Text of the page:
While this post was percolating, I also read Sunil Patel’s Anatomy of a Sale Parts One and Two which I highly recommend reading. In the articles, Patel mentions several sites to make submit/rejection experience more engaging and interactive, which I am definitely excited to give a try (referring specifically to The Grinder and the Sink or Submit game).

About the Dog and the Bone

I recently came across this post quoting Karen Sandler

“Fiction is not the real world. In the real world, not everything means something. Much of what happens is just mundane, boring stuff that nobody cares about.

In fiction, the reader expects that every detail of a scene will connect to the story. If you spend more than a few words describing your main character, Ray Santiago, watching a brown and white spotted dog with one blue eye trot down the street with a bone in its mouth, that dog better bite Ray before the end. Or that bone the dog is carrying better be human.”

Karen Sandler is the author of nineteen novels for adults, as well as Tankborn, Awakening, and Rebellion, a YA science fiction trilogy. She is a founding team member of We Need Diverse Books.

My first thought was wondering how it would be like to be so prolific as to publish nineteen books. My second thought was emphatic disagreement with the above. My third thought was wondering if there is anything as condescending as reiterating that fiction is not the real world.

I’m not published so my disagreement is essentially worthless, but I cannot help but disagree and disagree strongly.

I suppose there are two parts to my disagreement that can be summed up as follows:

  • as a reader, I don’t expect that every detail of a scene connects to the story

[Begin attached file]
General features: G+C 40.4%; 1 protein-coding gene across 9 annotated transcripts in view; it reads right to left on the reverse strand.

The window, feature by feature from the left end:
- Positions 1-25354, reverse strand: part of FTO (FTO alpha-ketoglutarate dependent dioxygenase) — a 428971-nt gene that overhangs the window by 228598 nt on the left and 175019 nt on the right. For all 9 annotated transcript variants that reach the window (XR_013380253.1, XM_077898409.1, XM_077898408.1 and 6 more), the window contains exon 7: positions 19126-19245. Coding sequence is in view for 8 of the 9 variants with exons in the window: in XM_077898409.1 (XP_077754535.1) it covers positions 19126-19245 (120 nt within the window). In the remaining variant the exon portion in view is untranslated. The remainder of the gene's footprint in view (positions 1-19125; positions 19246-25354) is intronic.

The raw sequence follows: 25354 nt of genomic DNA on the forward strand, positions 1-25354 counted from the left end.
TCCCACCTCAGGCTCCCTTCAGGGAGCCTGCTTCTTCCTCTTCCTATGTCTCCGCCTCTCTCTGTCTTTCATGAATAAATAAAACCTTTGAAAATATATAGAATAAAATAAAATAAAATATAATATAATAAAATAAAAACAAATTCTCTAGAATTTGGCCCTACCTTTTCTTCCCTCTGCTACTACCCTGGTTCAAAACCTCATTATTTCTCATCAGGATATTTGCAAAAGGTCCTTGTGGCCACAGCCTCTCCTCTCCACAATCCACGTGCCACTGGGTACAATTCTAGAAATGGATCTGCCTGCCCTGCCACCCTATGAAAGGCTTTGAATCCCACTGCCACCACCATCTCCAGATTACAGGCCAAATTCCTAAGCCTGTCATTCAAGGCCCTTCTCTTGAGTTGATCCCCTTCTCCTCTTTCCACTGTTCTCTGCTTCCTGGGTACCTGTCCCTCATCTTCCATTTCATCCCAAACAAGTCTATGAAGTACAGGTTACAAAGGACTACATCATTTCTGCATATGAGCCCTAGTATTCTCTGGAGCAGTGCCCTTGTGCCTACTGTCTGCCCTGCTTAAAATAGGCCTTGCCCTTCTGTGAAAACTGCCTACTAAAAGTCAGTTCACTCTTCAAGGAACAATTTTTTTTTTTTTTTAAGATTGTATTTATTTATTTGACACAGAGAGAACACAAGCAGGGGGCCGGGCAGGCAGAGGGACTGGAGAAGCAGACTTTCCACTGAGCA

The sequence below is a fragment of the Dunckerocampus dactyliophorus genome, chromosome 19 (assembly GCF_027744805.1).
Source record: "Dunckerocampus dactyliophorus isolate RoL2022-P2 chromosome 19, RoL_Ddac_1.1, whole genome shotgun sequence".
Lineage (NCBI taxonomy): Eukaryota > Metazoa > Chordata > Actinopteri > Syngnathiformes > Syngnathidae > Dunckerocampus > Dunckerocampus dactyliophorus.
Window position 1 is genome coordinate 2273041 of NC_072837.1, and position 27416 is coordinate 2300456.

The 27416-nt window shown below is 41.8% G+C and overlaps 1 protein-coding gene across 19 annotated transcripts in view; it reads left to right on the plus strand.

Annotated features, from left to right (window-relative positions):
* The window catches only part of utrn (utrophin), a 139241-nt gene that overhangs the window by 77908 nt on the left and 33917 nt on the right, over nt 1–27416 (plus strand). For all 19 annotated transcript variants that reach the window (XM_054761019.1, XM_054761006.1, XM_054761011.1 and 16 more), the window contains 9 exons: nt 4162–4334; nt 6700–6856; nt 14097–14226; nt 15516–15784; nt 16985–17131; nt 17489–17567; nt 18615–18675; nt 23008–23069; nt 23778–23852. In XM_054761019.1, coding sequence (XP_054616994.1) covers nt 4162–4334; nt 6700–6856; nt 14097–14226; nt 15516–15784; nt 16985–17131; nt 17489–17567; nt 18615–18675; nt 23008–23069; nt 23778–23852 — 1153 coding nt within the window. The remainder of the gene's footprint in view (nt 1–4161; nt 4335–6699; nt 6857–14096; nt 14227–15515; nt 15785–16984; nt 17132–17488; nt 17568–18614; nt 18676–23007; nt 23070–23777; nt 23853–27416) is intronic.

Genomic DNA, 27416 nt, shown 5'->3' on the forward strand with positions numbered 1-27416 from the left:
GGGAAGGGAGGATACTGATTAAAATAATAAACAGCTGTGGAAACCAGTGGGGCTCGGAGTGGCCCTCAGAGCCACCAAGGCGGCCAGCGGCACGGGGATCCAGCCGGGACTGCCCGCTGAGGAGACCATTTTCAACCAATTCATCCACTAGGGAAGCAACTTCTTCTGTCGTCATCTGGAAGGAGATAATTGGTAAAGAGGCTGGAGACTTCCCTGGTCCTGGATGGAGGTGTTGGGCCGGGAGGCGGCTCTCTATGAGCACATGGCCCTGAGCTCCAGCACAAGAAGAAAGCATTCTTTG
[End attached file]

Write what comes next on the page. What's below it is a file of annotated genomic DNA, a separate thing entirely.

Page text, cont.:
• why does the dog have to bite Ray and why is it a human bone

Read More »

Listening Booth: Welcome to Night Vale A Story About You

I think listening to Welcome to Night Vale’s “A Story About You” fundamentally changed the way I viewed the consumption and production of art–or perhaps it helped me to articulate something that I was beginning to learn but was yet incapable of fully expressing. I definitely attribute listening to this episode as my primary influence in writing so much of my short fiction in the second person but that is neither here nor there.

I love this episode because it is one of the most beautiful pieces of meta fiction that I’ve ever seen. Almost every single long running series I feel has its meta episode, but I think Night Vale’s is the one I like the best.

Hearing Cecil state that “this is a story about you” is inherently an act of validation. Many times I feel that people who are marginalized by oppressive mainstream narratives are told that the only appropriate response is simply “Write your own.” Such a statement is fundamentally wrong because it ignores how important it is to see yourself in a story, to see that you too can be part of overarching narratives that traditionally only belong to a few, and which serve to perpetuate and sustain oppressive systems of power. Such a statement presumes that it is possible to cloister one’s self behind a wall and become untouched by listening to the damaging stories surrounding you.

All this is false, of course. Even if it were possible to become completely untouched by the narratives that surround our very existence–why should someone isolate themselves simply so that other people can continue telling their damaging, harmful, and oppressive narratives? It would be better if people told stories that did not harm people at all.

Such a statement is also dismissive of the the fact that even when people do tell their stories, it doesn’t necessarily mean that they will be accepted or welcomed by editors, by publishers, or other establishments of authority. Such a statement does not address how establishments use their authority to keep people out. Such a statement does not take action against these establishments of authority. Such a statement does not provide platforms and space and tools for people to utilize to tell their own stories so that their words can reach people who do need to hear about themselves on the radio.

This is a story about you, said the man on the radio, and you were pleased, because you always wanted to hear about yourself on the radio. […] But there was a time, one day, one single day, in which it was only one story, a story about you.  And you were pleased, because you always wanted to hear about yourself on the radio. [x]

Everybody should be pleased to hear about themselves on the radio or on the television or in that book or in that song–not hurt.